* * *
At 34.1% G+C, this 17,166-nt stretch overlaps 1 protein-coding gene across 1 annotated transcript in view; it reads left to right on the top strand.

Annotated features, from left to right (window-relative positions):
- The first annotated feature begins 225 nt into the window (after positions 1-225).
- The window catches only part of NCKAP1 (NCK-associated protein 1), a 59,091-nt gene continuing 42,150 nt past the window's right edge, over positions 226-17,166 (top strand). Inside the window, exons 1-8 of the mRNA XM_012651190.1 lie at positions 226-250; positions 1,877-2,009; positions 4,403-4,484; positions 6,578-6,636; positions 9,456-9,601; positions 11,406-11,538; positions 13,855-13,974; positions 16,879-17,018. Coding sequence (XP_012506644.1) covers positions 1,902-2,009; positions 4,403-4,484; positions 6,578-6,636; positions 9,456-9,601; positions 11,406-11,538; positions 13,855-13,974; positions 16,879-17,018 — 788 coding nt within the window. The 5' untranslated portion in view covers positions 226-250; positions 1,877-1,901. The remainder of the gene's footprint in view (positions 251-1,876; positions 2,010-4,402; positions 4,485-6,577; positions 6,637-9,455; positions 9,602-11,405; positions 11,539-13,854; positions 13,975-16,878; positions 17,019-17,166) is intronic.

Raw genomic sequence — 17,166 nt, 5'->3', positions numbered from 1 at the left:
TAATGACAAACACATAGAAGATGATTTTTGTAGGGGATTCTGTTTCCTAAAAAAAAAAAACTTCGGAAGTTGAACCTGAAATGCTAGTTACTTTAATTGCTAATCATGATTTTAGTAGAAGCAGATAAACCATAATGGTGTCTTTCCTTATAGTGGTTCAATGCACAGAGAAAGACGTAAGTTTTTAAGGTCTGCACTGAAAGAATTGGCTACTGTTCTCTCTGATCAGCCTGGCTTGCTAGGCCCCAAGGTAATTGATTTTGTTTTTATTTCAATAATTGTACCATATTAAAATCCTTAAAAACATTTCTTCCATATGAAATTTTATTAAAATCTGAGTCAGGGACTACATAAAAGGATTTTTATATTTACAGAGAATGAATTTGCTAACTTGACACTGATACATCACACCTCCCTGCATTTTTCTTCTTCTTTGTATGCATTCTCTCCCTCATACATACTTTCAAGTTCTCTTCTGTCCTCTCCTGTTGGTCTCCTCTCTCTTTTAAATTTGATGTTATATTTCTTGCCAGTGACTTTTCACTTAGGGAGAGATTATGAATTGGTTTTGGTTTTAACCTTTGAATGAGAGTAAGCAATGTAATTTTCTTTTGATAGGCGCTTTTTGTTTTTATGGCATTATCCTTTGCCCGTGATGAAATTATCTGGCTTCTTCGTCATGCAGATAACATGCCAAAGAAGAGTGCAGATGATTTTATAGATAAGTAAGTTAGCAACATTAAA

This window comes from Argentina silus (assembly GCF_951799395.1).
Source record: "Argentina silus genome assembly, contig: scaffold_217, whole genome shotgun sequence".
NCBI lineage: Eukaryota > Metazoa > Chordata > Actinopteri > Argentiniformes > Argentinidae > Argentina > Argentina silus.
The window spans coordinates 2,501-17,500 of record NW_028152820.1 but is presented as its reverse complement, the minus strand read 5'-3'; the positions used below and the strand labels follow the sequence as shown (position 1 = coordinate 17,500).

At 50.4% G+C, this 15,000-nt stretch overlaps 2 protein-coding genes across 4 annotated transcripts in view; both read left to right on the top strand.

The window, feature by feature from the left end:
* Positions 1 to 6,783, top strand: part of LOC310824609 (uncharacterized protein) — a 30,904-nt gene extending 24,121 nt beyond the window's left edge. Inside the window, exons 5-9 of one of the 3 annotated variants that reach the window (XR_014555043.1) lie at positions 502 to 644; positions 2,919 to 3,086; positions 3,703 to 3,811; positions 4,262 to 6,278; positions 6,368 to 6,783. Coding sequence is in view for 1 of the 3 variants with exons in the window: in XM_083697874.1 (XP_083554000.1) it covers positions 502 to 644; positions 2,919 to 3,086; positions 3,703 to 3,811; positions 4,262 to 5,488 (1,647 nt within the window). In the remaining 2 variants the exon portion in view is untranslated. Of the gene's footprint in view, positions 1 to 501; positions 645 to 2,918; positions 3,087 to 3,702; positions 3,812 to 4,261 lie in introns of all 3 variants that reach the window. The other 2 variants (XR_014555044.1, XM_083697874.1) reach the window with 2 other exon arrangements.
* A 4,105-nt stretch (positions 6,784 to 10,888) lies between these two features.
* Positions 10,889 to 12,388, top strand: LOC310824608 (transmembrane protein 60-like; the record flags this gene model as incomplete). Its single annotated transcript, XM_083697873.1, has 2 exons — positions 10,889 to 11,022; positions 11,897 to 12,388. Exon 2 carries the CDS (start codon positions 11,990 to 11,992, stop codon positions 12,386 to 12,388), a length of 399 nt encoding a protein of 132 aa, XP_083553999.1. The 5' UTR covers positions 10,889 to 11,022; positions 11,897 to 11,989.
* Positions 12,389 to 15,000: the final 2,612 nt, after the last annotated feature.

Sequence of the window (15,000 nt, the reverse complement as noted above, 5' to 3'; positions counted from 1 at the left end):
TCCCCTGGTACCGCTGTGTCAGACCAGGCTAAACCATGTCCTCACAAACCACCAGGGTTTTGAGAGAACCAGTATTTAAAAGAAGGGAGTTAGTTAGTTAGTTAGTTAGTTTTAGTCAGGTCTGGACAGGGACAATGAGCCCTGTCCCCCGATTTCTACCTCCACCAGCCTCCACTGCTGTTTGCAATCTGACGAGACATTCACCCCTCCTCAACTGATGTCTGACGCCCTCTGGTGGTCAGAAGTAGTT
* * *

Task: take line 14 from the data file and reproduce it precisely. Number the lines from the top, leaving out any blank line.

* A 4,105-nt stretch (positions 6,784 to 10,888) lies between these two features.